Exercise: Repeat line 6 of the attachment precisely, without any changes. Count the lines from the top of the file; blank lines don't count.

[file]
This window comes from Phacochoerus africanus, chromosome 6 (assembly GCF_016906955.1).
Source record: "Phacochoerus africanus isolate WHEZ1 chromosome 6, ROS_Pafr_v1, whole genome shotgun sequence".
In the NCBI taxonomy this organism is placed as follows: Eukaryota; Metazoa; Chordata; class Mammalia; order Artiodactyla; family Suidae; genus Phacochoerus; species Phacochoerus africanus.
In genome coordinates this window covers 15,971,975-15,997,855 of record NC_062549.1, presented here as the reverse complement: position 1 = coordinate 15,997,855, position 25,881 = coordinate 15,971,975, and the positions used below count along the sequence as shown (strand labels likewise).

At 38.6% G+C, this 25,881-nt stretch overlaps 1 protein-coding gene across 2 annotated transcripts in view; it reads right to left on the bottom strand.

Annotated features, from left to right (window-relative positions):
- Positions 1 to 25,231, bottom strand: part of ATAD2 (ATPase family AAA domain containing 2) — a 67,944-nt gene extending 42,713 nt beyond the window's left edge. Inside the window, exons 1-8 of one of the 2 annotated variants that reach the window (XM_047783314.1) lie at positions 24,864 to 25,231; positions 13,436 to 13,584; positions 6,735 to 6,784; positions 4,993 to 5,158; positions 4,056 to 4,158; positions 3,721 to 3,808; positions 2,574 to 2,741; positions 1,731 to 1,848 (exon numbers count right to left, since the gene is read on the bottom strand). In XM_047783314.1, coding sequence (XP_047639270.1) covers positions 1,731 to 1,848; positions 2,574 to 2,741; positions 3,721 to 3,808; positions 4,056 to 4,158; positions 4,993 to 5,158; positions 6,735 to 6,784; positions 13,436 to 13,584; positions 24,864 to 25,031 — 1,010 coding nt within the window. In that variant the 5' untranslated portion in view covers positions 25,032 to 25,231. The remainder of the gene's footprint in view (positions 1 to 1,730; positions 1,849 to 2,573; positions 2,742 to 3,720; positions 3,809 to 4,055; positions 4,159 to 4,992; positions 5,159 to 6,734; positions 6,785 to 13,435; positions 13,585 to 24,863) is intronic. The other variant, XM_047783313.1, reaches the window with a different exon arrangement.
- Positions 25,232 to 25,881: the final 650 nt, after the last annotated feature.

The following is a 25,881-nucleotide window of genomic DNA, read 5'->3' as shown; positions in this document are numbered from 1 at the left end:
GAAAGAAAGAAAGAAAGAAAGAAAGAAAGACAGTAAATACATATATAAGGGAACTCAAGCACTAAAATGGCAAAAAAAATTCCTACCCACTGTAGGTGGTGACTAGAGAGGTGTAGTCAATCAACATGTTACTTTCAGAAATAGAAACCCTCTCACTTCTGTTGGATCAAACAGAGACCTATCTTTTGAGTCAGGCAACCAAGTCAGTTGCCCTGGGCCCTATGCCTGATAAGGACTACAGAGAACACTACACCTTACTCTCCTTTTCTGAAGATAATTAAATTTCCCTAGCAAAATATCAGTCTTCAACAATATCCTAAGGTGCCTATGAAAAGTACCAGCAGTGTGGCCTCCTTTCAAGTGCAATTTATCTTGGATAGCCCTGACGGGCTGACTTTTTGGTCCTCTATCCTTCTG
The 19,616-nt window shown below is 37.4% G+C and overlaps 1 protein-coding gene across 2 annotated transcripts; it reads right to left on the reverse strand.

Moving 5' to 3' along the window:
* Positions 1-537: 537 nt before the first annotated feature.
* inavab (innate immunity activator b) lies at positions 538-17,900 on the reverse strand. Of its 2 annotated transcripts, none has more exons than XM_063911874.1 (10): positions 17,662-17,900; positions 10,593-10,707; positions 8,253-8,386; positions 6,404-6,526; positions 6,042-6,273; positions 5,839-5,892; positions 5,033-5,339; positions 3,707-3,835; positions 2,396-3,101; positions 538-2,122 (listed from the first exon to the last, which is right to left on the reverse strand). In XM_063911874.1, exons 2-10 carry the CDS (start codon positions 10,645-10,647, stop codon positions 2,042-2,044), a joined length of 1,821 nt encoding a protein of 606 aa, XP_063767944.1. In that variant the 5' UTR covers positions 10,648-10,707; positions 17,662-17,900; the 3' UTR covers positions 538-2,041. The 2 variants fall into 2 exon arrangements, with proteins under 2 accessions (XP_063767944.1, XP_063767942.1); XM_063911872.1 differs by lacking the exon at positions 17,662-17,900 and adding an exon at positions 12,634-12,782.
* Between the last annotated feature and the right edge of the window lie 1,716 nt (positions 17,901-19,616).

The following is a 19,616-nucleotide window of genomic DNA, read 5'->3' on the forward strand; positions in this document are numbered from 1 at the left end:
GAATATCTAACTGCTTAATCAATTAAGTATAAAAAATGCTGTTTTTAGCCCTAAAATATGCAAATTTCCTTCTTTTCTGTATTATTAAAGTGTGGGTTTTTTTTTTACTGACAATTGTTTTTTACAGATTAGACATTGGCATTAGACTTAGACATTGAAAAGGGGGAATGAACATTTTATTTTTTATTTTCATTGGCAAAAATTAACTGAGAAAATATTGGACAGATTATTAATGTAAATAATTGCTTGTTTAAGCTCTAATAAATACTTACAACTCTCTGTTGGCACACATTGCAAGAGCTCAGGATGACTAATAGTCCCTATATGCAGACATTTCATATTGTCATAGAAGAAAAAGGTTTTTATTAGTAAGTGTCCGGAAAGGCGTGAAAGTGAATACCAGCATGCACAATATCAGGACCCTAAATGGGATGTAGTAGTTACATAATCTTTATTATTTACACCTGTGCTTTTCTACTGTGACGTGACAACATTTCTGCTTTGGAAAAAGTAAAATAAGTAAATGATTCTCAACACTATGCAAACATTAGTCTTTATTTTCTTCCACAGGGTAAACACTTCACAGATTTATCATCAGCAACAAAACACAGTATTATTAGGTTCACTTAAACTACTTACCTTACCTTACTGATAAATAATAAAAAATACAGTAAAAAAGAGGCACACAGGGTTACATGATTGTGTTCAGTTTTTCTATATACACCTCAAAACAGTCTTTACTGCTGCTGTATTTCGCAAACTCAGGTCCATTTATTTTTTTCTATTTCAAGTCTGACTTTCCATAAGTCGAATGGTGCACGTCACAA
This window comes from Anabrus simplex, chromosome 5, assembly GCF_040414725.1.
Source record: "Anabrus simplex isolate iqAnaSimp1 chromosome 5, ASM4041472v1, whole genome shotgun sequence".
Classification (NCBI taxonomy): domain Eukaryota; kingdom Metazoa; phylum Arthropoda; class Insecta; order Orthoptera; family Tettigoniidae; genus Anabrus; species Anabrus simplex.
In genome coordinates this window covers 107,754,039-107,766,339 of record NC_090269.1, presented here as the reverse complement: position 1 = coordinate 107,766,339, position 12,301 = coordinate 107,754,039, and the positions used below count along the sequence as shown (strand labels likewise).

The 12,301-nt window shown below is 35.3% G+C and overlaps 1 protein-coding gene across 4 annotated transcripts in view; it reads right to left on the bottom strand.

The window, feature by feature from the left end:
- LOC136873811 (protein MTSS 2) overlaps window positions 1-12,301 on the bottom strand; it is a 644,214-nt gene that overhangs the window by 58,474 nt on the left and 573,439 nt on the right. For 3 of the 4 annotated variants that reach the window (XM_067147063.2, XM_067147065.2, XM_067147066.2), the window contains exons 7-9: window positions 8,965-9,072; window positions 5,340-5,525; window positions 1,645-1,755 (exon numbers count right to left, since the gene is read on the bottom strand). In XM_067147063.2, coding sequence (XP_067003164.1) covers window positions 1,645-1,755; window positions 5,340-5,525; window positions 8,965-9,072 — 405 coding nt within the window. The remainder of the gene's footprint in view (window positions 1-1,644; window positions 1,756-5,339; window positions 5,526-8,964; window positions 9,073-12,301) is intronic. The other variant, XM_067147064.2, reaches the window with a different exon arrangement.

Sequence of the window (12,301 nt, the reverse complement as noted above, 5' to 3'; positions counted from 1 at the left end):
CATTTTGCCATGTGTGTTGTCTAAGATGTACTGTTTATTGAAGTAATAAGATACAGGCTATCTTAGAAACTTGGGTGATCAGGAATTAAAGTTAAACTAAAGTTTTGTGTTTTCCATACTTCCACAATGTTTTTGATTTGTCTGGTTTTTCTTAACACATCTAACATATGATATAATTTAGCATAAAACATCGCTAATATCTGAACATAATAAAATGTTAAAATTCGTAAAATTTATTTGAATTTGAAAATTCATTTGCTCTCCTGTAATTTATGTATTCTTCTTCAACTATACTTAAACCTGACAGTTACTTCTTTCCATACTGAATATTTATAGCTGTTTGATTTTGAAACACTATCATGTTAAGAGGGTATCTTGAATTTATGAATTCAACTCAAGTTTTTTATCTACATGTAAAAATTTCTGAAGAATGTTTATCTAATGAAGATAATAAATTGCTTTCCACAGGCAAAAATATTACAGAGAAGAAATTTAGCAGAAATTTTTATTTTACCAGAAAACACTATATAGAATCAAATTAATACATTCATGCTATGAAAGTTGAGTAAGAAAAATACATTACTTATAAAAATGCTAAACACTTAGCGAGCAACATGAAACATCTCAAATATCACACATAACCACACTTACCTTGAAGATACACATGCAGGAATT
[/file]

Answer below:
Annotated features, from left to right (window-relative positions):